Do Mormons only help Mormons?

Edward Fairchild
What an absurd, unchristian idea, and first and foremost, we are Christians. Mormons often help other Mormons, but primarily because we live as a part of each others lives, day by day. My Ward is very much like an extended family. But this does not stop us loving, liking, and helping those who are not members of the Church. I know personally of hundreds of examples of one-on-one acts of service by members of my Ward and Stake for those who are not members of the Church. The Church website www.lds.org documents countless examples of organized help by the Church as a whole, things that are beyond the ability of us individually to do by ourselves.   Show more Show less

What is done with the tithing that Mormons pay?

Edward Fairchild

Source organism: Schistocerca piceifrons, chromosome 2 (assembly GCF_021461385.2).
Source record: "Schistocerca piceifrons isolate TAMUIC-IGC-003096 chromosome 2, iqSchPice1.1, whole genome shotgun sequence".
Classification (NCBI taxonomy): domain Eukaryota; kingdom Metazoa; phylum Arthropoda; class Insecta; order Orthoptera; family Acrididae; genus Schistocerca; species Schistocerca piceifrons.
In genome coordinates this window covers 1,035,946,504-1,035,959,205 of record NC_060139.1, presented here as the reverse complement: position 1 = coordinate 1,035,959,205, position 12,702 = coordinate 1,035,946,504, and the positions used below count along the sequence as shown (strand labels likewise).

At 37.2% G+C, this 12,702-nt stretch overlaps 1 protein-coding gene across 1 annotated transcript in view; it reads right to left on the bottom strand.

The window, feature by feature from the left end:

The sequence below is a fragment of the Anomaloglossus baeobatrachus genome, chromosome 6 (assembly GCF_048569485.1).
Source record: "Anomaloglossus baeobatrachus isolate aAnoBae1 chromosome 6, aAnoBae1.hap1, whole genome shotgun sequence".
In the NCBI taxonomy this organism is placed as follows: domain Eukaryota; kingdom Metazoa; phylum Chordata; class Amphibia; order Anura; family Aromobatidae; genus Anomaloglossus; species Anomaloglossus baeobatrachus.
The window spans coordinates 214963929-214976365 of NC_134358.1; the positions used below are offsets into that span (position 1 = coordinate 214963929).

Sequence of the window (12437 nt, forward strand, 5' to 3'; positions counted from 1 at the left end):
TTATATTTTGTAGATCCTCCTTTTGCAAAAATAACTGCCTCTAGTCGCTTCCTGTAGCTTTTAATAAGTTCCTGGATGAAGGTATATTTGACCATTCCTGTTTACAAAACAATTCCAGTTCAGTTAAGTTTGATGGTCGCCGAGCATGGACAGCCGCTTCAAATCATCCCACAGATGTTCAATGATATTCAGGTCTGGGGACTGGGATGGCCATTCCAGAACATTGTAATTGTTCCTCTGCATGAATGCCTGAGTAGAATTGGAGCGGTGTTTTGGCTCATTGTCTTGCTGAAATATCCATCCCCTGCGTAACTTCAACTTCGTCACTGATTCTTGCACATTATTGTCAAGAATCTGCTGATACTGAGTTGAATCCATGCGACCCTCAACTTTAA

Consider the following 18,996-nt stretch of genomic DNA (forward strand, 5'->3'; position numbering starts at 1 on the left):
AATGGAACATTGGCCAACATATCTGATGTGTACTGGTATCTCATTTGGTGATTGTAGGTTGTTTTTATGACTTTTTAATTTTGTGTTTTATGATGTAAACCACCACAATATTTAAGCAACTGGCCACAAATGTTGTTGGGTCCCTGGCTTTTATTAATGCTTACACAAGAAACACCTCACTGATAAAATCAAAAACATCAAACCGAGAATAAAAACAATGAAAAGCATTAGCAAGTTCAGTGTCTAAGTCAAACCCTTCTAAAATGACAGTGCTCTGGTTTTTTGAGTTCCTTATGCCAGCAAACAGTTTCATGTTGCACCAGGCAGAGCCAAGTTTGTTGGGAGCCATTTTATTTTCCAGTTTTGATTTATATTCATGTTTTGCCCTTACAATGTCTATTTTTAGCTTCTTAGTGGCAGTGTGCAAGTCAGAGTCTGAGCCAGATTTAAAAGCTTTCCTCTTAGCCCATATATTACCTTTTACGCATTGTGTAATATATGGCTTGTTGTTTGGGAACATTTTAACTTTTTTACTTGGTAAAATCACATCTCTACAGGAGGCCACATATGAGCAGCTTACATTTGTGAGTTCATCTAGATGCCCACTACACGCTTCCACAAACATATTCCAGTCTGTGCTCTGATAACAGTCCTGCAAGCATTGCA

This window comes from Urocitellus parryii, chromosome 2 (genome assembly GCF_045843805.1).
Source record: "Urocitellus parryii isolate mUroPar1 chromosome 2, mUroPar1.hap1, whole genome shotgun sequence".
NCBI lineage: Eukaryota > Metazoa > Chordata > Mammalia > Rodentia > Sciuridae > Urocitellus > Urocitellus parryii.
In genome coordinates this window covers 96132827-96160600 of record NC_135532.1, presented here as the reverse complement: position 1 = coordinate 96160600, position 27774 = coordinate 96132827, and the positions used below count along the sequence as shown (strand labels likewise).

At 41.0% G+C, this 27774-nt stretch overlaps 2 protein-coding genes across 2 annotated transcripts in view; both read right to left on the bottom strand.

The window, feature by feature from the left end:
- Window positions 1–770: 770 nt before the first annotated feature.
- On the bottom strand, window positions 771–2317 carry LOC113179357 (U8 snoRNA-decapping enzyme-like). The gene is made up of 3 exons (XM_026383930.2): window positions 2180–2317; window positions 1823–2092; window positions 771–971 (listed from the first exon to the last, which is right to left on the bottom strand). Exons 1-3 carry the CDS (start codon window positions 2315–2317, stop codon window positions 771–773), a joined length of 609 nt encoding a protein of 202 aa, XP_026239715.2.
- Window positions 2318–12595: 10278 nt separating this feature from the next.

It is spent. Our leaders have often told us that the Need always outstrips the available funds. As a Stake Auditor in my Stake, I go around and ensure that Tithing funds are disbursed according to recognized and established accounting procedures. Our Bishops and Stake Presidents are not lining their pockets. Not by my direct observation. The General Church offices and activities are similarly independently audited. In fact, if I find a indication of the suborning of any Church funds during my audits, I don't report back to the Stake, rather I report the problem to that independent auditing group at Church Headquarters. Then, ecclesiastical authorities take immediate steps to investigate and correct the problem. There are few things that can cause the wrath of the Church organization to descend upon a transgressor like the misappropriation of Sacred Funds. Luckily, or more likely by design, it hardly ever happens. Our First Presidency, Quorum of the Twelve Apostles, and Presiding Bishopric form a committee designated by direct revelation to oversee the disbursement of the Tithing Funds of the Church. I have a personal testimony of their integrity and good sense. Our tithing funds are in good hands. Show more Show less